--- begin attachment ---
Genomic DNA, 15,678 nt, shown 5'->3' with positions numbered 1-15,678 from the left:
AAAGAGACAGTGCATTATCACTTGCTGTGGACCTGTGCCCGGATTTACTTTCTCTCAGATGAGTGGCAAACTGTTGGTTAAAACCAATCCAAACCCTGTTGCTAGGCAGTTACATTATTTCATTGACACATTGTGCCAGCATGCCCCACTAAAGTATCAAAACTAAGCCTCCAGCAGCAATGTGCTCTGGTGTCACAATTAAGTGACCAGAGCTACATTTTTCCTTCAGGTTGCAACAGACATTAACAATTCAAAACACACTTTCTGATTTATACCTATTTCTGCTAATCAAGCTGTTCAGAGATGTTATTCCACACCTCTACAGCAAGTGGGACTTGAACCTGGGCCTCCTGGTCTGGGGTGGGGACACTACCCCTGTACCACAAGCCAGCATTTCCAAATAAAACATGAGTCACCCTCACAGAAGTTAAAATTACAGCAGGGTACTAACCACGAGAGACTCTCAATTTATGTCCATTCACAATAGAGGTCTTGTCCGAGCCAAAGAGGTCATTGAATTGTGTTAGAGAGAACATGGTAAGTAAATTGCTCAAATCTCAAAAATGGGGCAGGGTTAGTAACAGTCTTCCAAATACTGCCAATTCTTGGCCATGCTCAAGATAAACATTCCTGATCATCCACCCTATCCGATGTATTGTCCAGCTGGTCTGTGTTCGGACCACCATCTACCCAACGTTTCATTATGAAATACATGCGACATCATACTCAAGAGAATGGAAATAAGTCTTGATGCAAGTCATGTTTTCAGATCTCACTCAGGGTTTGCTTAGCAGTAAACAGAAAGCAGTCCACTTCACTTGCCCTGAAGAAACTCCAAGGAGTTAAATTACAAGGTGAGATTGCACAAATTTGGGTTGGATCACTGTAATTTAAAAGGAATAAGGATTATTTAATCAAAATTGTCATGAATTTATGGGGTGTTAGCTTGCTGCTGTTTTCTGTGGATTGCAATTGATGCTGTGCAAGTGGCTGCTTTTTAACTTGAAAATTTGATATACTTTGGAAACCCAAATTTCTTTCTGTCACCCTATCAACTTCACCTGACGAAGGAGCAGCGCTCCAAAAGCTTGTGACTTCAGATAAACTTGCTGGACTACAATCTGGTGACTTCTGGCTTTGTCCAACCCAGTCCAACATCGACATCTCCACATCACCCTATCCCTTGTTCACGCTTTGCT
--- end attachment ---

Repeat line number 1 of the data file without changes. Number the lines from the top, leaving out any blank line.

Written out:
Genomic DNA, 15,678 nt, shown 5'->3' with positions numbered 1-15,678 from the left: